Posted : 01/11/2010
Ohio requires a pollution control inspection, called E-Check, for seven counties: Cuyahoga, Geauga, Lake, Lorain, Medina, Portage and Summit. The purpose of the test is to reduce air pollution in these areas, in accordance with EPA guidelines.
Vehicle registration in any of these counties requires an E-Check Certificate. The test is free for county residents; cars coming from out of state require a pre-purchased voucher. To find more information or a testing location near you, call 1-800-CAR-TEST or visit the Ohio E-Check Station Locator.
Online registration and renewals are available based on eligibility. Check renewal options at the Ohio Bureau of Motor Vehicles.
Find consumer alerts and view the latest regulations and news about all types of insurance at the Ohio Department of Insurance.
Under federal law, the use or possession of radar and laser detectors is illegal in all commercial vehicles over 10,000 pounds and on military bases. For all other purposes, radar and laser detectors are legal in Ohio.
Children under four years of age or 40 pounds must use a federally approved child safety restraint. Children above these limits need to use a belt-positioning booster seat between four years of age or 40 pounds and eight years of age and four feet nine inches tall. In all cases, children younger than 15 not required to use child seats or booster seats must comply with the normal seat belt law.
Violations of the child restraint law are primary offenses, meaning that police can stop and ticket you simply to enforce child safety seat rules.
Ohio requires safety belt use. Drivers and front seat passengers of most passenger vehicles must wear their seat belts on Ohio's public roads. If the vehicle's driver is under 18 years old, all passengers must wear safety belts. In addition, passengers under age 16 may not ride in the back of an unenclosed truck or trailer that exceeds 25 mph, and no one may ride in the back if the tailgate is not closed.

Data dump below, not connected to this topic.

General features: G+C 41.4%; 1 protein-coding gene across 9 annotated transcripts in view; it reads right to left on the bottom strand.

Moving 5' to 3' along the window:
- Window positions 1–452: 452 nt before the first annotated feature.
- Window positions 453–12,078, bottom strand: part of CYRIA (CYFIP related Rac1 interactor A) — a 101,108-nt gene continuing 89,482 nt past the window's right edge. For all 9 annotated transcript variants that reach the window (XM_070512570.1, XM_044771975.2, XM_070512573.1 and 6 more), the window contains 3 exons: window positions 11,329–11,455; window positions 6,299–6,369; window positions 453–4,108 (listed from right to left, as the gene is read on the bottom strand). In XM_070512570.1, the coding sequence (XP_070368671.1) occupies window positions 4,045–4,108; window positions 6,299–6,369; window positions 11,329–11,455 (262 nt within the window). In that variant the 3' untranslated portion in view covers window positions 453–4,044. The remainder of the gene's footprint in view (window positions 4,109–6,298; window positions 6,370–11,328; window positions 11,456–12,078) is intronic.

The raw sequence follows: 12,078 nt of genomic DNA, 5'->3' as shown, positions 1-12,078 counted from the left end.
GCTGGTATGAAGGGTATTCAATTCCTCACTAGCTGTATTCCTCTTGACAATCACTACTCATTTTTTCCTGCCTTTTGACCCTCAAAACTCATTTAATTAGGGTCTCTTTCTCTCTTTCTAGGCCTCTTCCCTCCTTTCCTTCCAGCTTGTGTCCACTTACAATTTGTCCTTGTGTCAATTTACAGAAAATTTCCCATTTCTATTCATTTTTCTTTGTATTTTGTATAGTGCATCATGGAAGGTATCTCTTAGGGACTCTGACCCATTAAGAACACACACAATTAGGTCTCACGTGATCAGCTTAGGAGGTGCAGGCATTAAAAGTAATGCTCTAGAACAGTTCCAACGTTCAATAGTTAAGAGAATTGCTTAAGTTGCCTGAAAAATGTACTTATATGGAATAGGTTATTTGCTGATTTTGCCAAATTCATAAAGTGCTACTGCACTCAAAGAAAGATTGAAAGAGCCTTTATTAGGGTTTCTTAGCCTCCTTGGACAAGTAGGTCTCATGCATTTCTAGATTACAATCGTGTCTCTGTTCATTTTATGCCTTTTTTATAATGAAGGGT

These people are exempt from the law:
Seat belt use enforcement is secondary in Ohio, meaning you cannot be stopped by police and ticketed merely for a seat belt violation. Furthermore, a citation for violating the safety belt law does not count as a moving violation and does not add points to your driving record.
Under Ohio law, the legal blood alcohol concentration (BAC) is .08 for normal drivers 21 and over. For drivers under 21, it is .02, and for commercial drivers the acceptable BAC is .04. Open containers of alcohol - including those that have been closed again - are prohibited in all vehicles, as is consumption of alcohol in vehicles - either parked or moving. However, a paying passenger or his or her guest in the back of a limousine may consume liquor, subject to age laws.
Penalties for violating the alcohol and drug laws range from a mandatory fine and license suspension to a three day jail sentence and the option of the judge mandating a special yellow license plate with red letters. Subsequent violations bring a mandatory special license plate, increasing fines and jail time, and the eventual loss of driving privileges and impounding of your vehicle.
Many auto insurance companies in Ohio will raise your rates or cancel or non-renew your insurance if you're convicted of an Operating a Vehicle under the Influence of alcohol or drugs (OVI) offense, commonly called DUI or DWI. Conviction for excessive violations, license suspension, or major violations also carries the risk of the Ohio BMV requiring an SR-22 filing for three to five years, to prove that you're maintaining car insurance.
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